The irony mark is the most ironic thing ever conceived⸮




The “nonsense” above means something to me personally. It’s a pun which, depending on your perspective, might seem obscure. The very topic of obscure puns is interesting to me because it leads to some questions about communication that I’ve always struggled with. An obscure pun, just like an uncommon word, can make someone who doesn’t “get it” feel left out: puns can be annoying and sometimes intimidating. Although I love wordplay and engage in it daily at Quadrivial Quandary, I don’t have the kind of encyclopedic, Jeapordy-player sort of mind that would make it easy for me to “get” many common puns when I first hear them, and so I’m quite familiar with being on the “Please, not another pun!” side of a conversation. On the other hand, I find that if a speaker takes the time to explain the context of an obscure pun, this can be a very powerful way to connect with that person. It’s interesting to see meaning emerge as I come to understand more and more of what someone “actually meant” by something. The challenge in writing, of course, is that too much explanation can be equally irritating, and one never knows quite how much to offer.

I’ve become intrigued by the idea of putting some obscure puns “in the spotlight” by rendering them as images with engaging typography. This brings a visual dimension into the experience of considering a pun, and for me at least, makes the whole thing more interesting.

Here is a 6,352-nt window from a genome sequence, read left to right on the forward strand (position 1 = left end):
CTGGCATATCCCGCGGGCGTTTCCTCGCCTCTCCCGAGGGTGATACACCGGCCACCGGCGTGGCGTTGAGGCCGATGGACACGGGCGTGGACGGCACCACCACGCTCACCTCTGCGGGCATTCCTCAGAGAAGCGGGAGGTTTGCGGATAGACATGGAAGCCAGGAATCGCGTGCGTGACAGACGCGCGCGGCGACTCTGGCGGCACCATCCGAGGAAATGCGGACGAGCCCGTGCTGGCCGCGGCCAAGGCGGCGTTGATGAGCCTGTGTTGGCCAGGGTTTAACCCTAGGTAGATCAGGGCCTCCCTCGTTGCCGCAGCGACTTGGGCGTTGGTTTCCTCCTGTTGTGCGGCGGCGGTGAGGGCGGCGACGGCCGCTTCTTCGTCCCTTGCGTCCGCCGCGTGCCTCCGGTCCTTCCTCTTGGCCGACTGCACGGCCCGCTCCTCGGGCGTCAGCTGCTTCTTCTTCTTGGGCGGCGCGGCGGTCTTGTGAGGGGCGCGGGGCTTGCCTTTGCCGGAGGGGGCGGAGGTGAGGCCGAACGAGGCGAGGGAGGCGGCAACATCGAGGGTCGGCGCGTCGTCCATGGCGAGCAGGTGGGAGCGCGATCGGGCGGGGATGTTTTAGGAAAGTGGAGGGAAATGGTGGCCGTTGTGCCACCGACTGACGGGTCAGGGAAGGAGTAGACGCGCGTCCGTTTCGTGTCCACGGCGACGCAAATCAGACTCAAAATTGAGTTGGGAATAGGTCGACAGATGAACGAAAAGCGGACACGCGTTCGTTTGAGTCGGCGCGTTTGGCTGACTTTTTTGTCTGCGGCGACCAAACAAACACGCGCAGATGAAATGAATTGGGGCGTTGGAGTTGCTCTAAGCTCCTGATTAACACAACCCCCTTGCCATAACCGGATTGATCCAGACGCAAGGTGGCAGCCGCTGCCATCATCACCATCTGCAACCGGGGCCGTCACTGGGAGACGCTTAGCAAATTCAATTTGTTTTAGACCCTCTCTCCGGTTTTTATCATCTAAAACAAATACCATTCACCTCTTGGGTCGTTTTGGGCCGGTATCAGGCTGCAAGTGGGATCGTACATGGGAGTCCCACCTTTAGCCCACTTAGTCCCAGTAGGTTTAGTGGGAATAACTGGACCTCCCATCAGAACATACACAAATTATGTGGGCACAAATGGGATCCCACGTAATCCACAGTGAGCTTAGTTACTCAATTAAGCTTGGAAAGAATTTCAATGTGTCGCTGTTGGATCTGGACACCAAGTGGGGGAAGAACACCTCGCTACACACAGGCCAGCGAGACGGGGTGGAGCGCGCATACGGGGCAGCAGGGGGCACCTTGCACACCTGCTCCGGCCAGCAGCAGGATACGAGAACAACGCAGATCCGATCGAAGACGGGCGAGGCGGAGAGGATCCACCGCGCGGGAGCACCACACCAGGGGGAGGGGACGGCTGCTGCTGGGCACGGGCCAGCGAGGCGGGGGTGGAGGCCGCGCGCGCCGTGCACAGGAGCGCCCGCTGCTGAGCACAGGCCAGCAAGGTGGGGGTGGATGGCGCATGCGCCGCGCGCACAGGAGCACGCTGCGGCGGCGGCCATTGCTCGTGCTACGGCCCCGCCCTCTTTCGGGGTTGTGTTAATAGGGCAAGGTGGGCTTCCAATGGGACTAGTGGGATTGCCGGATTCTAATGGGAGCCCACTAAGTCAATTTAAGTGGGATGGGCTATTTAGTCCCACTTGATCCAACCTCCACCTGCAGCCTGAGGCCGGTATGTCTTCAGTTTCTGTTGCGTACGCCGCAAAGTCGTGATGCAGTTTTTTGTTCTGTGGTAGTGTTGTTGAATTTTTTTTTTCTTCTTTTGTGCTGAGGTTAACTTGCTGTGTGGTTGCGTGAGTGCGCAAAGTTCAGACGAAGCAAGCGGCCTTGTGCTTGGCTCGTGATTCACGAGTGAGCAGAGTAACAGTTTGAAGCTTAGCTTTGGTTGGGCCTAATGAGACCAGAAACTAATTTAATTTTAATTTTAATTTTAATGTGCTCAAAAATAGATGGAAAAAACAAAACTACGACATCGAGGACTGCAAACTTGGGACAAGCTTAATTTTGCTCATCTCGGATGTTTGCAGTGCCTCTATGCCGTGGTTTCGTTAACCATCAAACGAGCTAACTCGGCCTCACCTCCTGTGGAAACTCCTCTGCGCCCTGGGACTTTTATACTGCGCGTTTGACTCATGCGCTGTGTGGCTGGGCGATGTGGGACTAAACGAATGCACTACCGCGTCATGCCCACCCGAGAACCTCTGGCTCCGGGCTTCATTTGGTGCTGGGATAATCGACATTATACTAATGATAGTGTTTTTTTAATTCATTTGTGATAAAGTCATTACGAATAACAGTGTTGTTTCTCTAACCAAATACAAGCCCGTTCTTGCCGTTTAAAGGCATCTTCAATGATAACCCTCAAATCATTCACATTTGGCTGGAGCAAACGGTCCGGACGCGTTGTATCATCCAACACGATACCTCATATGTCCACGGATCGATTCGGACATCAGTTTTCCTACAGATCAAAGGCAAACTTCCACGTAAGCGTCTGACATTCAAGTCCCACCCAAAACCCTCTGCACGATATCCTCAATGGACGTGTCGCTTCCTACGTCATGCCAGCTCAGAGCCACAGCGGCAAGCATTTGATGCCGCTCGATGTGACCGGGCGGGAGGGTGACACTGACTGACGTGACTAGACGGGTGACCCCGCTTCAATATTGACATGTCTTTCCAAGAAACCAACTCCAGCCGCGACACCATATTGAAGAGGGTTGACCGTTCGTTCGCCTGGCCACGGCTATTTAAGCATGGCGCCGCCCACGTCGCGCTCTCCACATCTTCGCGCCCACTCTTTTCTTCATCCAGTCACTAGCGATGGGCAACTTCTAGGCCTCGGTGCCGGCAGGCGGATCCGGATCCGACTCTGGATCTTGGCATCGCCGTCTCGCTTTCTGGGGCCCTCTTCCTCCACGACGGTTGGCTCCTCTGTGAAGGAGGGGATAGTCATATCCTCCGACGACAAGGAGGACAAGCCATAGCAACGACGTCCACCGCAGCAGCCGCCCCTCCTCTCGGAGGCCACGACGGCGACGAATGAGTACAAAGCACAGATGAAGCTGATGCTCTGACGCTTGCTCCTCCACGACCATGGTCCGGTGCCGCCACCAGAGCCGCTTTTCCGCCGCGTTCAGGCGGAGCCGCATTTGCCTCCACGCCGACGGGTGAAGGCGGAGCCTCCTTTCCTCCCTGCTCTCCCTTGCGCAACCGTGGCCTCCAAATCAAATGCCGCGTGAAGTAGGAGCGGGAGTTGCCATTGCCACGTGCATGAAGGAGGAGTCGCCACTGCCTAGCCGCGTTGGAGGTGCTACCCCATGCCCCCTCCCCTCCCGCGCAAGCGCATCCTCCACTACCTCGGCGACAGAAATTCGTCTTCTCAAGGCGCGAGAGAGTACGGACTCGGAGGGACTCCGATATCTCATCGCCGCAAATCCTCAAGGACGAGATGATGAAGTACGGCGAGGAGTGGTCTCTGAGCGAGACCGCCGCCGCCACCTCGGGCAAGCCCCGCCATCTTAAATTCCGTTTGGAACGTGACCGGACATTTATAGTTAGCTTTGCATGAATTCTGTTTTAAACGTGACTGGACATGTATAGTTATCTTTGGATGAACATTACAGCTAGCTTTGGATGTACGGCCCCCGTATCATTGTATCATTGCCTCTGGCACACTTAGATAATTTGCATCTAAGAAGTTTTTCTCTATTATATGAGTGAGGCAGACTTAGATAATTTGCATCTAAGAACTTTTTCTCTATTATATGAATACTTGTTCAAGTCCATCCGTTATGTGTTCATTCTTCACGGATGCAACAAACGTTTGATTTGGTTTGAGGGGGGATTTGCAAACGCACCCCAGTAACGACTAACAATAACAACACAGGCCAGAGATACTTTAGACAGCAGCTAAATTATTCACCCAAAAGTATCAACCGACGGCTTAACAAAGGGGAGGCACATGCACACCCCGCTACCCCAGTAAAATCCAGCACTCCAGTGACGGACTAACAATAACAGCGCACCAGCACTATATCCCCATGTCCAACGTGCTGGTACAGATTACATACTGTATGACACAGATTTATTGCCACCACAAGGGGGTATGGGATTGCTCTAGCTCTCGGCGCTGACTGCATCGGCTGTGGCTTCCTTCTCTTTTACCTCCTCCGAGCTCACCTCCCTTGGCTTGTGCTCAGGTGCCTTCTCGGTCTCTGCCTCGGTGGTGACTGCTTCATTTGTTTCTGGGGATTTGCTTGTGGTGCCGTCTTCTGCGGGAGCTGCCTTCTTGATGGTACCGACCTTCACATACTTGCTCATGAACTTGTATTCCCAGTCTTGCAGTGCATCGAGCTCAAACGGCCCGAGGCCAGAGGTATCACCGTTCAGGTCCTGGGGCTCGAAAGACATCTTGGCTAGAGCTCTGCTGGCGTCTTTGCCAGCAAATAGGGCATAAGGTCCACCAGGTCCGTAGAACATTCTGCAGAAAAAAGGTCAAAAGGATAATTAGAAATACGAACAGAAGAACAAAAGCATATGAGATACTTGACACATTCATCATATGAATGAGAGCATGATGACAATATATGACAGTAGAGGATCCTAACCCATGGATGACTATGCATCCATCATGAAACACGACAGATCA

The example above is a play on the editor’s notation “sic” which is short for the Latin “Sic erat scriptum,” which means “Thus it had been written.” Sic is used to indicate that a mistake in quoted text was present in the original (i.e. it’s not a typo by the author who’s using the quote). In my example, there’s something “funny” about how sic is written. Since I spend a lot of time writing software, I’m extremely conscious of mismatched parentheses, and I view them as something to be corrected immediately–the urge to “fix” them is practically primal. So, when I view the image above I want to correct it, but then I realize that it has a kind of self-referential accuracy to it. The word sic is calling out an error, and indeed there is an error in that extra paren on the left. If we were to remove that paren, what then would the error be? Sic would just be dangling on its own, or referring to something not shown. I suppose it could be seen as an error to write “(sic)” where there is no error, so “(sic)” could be referring to itself, but that interpretation is too obscure for me. I need to have a visible error to “anchor” the pun.